Denzel is in my kitchen.

My bass is there too; on the floor,
sitting in its thousand dollar hard case.
I don’t remember leaving it there.

The instrument is out of tune. If you were to ask me,
when was the last time I played it, I wouldn’t know what
to tell you. I squint, and sight down the length of the neck.
I spot-clean ‘the filthy frets with a wet paper towel.


* * *


“Nice day, right?” Denzel says.

“Holy freaking Moses… How’d you get here?”

“Same way you did.”

“Garage door?”

“No, the Holy Spirit.”

“Oh.”

I don’t know what else to say.

So I say,

“I love your work in the film Fallen …”

“Thanks.”


* * *


I sit on a stool next to the Formica, and tune my bass.
I try to play the bass line to that old classic rock song
called Whipping Post.

Denzel says. “My, that’s fine.”

“Rhythm’s off,” I say. “Do you play?”

“not much anymore.”

I play an “A” harmonic at the twelfth fret.

I try the famous Berry Oakley bass line again.

“Sure enough,” Denzel says.


* * *

My bass feels foreign and unwieldy, as if I’d never
been a player.

Many months have flown, since I last touched it.

Or is it years?

I can’t remember. I’ve been having problems.
Standing up.

Differentiating memory from dream.

I want to sleep all the time.

Everything bleeds together.

It’s so hard to remember anything specific.

Except that I was in the bathroom not five minutes
before, studying on the act of slashing my neck.

Standing over the toilet, that Slough of Despond,
I clutched a razor blade in one hand, probing for
the carotid, the jugular, with the other. My finger tips
found the spots. My mind flew to a vision of
bullfrogs’ bellies swelling.


* * *

In the mirror above the sink, I stared at my reflection:
a child wizened by pain, ensconced in his fugue state,
who waits for a cure out of all proportion to the affliction.
I strayed so deep into that mirror: my cheeks whiskered
as winter wheat. My eyes pulsing like eddies in a pool.
The pupils, those windmills turning, turning.

Backing out of that mirror, I wondered. Is this really the face
of a stranger? Of an enemy? The face, Big as life.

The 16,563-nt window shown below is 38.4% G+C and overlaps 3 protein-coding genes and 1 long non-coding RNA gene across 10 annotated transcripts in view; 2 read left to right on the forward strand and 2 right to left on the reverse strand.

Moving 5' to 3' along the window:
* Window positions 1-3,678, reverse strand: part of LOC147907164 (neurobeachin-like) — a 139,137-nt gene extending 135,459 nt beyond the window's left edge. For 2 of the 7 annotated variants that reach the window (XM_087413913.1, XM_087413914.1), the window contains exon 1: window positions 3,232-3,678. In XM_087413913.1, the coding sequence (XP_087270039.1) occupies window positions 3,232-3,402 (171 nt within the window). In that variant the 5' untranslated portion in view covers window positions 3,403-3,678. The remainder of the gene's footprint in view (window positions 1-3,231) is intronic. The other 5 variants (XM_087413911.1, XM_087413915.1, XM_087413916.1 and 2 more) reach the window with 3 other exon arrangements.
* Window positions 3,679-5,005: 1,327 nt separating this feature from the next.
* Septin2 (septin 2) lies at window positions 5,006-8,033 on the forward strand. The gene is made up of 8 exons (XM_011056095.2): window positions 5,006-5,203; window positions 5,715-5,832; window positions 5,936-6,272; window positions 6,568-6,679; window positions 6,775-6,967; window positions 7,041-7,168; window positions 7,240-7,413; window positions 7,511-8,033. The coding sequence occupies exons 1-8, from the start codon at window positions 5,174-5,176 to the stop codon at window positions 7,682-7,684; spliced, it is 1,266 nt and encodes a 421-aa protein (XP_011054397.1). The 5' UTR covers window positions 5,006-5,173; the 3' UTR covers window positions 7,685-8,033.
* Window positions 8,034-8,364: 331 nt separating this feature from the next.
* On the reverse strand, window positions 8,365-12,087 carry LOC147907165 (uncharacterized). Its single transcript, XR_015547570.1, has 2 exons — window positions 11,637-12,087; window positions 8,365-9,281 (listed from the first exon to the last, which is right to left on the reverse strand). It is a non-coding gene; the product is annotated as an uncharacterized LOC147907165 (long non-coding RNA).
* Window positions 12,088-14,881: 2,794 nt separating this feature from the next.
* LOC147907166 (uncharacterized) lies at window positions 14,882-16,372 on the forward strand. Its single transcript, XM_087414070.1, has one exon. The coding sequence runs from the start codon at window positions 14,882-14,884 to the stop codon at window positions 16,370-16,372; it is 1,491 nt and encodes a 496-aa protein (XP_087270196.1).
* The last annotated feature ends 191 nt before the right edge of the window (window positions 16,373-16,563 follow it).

That hates?

So much blood, the mind cannot maintain, reduced to
the jerky fast flux shutter speed of Crime Photo montage,
to the demarcation between all we forget and everything seen;

blood flooding the floor. Someone pounding on a door.

Slushy steps of those poor unfortunates. The loved ones,
the clean-up crew; people who’ve forgotten.
People who never knew.


* * *

I couldn’t hold on to that razor blade; it slipped
from my fingers and clattered on the tiles.

I retrieved the blade, and wrapped it in a wet paper towel.


* * *

I’m in my kitchen, with a nascent desire.

to live.

To play my bass.

My life comes rushing back, whenever I pick up my bass.


* * *

I hear footsteps.

Look up; it’s Denzel.

“Don’t let me interrupt,” Denzel says.

Wnoa … this cannot be my imagination…
… right?”

“A minute ago you were imagining your own murder…”

“that’s over now.”

“But I’m still here.”

I turn again, to my bass.


* * *


“Ever been to Los Angeles?” Denzel asks.

The artist is munching a chunk of smoked salmon he
found in my fridge. He grips what’s left of the fish
like a grizzly bear standing over a stream.

Denzel chews, and swallows. He’s making the “nom nom”
sounds of the famished-becoming-satiated.

“I passed through L.A. once, on a Greyhound,” I say.

“My dog,” Denzel says. “I’ve ridden it.”

“Really?”

“Damn Skippy. New York to New
Mexico, one stretch.”

* * *

Denzel raises a cup of ice-cold coffee.

He blows on it.

Smiles that Denzel Smile.

“So what was in New Mexico?”

“A movie set in Roswell.”


* * *

I try to play In Memory of Elizabeth Reed,
the melody and bass line simultaneously.

It’s tricky. My fingers tremble, and stumble,
my musical reach exceeding grasp.

Denzel studies me.

“I don’t want you to see this. I don’t want you
to hear,” I tell Denzel.

“Go easy,” Denzel says, swallowing the last
of his salmon snack. “Just breathe, and go
easy on yourself. Tap the strings. Let part of
your mind forget what the other is doing.”

“I thought you don’t play anymore...”

Denzel sighs a little. “It seems weird,” he says, “but you
can do it. Close your eyes. Like prayer. Now you’re praying.
You got it, player.”


* * *

I see Denzel in profile, guzzling the cup
of cold coffee, like one of those old Coke
commercials, his Adam’s Apple rippling
rhythmically.

“How about some Life cereal?”

“I’m good,” Denzel says. “Please ...
keep playing.”

“you mean praying?”

“Ha. Good one, son.”

Denzel’s face, a few feet from mine.

Studying.

Smiling.

Such warmth, in that smile.

* * *

I nail the Elizabeth Reed middle section,
all the way to Duane Allman’s solo.

I can’t play Duane’s part; there’s no way.

“It just gets weird from here,” I tell Denzel.

“Lord, Jesus, I do remember,” Denzel says.

I recall my fingers toward the Coda, which only
repeats the Intro.

I look up, as Denzel is turning.

“Keep on praying,” Denzel says. “It’s good
to be seen by you.”


* * *

I can’t see Denzel anymore.

I place my Gretsch acoustic bass back
in its plush purple case on the floor.

I click shut the latches; and leave everything.


* * *

The hallway is empty.

The doorbell rings.
Then it rings some more.

I pull open the door.

“Hello?” I say.

Can’t be sure, but I fear I may be
the Spirit here. It seems weird, I’m
sorry, sorry I knew the instant
Denzel appeared.


“WAIT!” …

Denzel.

My man.

I want to follow; yet there’s no entering
that quarter, that sphere. Even for the dead
there are demarcations. There are borders.


It’s not right I used to be a fan.

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